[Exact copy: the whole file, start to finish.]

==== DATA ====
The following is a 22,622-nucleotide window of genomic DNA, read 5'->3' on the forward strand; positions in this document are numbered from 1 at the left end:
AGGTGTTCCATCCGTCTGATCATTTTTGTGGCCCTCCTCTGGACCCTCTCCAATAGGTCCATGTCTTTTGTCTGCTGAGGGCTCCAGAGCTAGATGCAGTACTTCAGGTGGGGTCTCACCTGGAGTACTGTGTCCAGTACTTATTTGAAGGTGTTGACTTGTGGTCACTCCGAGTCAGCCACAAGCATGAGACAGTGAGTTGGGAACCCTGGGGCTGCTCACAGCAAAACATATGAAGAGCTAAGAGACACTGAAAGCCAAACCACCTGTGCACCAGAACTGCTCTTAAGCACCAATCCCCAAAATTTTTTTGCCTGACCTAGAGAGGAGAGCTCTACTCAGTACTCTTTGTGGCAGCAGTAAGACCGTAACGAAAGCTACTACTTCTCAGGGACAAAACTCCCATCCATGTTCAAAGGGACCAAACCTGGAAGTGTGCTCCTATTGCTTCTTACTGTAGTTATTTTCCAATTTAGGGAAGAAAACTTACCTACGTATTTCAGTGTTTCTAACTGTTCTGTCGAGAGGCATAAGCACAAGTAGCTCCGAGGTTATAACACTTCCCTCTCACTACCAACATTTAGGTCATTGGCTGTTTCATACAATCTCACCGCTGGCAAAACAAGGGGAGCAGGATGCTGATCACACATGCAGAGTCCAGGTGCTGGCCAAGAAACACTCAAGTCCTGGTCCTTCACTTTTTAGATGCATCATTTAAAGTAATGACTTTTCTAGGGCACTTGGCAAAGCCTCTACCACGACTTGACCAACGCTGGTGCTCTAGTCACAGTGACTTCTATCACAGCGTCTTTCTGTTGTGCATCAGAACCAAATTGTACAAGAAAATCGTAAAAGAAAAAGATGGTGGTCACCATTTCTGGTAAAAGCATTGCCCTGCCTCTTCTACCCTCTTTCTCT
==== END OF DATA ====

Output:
The following is a 22,622-nucleotide window of genomic DNA, read 5'->3' on the forward strand; positions in this document are numbered from 1 at the left end:
AGGTGTTCCATCCGTCTGATCATTTTTGTGGCCCTCCTCTGGACCCTCTCCAATAGGTCCATGTCTTTTGTCTGCTGAGGGCTCCAGAGCTAGATGCAGTACTTCAGGTGGGGTCTCACCTGGAGTACTGTGTCCAGTACTTATTTGAAGGTGTTGACTTGTGGTCACTCCGAGTCAGCCACAAGCATGAGACAGTGAGTTGGGAACCCTGGGGCTGCTCACAGCAAAACATATGAAGAGCTAAGAGACACTGAAAGCCAAACCACCTGTGCACCAGAACTGCTCTTAAGCACCAATCCCCAAAATTTTTTTGCCTGACCTAGAGAGGAGAGCTCTACTCAGTACTCTTTGTGGCAGCAGTAAGACCGTAACGAAAGCTACTACTTCTCAGGGACAAAACTCCCATCCATGTTCAAAGGGACCAAACCTGGAAGTGTGCTCCTATTGCTTCTTACTGTAGTTATTTTCCAATTTAGGGAAGAAAACTTACCTACGTATTTCAGTGTTTCTAACTGTTCTGTCGAGAGGCATAAGCACAAGTAGCTCCGAGGTTATAACACTTCCCTCTCACTACCAACATTTAGGTCATTGGCTGTTTCATACAATCTCACCGCTGGCAAAACAAGGGGAGCAGGATGCTGATCACACATGCAGAGTCCAGGTGCTGGCCAAGAAACACTCAAGTCCTGGTCCTTCACTTTTTAGATGCATCATTTAAAGTAATGACTTTTCTAGGGCACTTGGCAAAGCCTCTACCACGACTTGACCAACGCTGGTGCTCTAGTCACAGTGACTTCTATCACAGCGTCTTTCTGTTGTGCATCAGAACCAAATTGTACAAGAAAATCGTAAAAGAAAAAGATGGTGGTCACCATTTCTGGTAAAAGCATTGCCCTGCCTCTTCTACCCTCTTTCTCT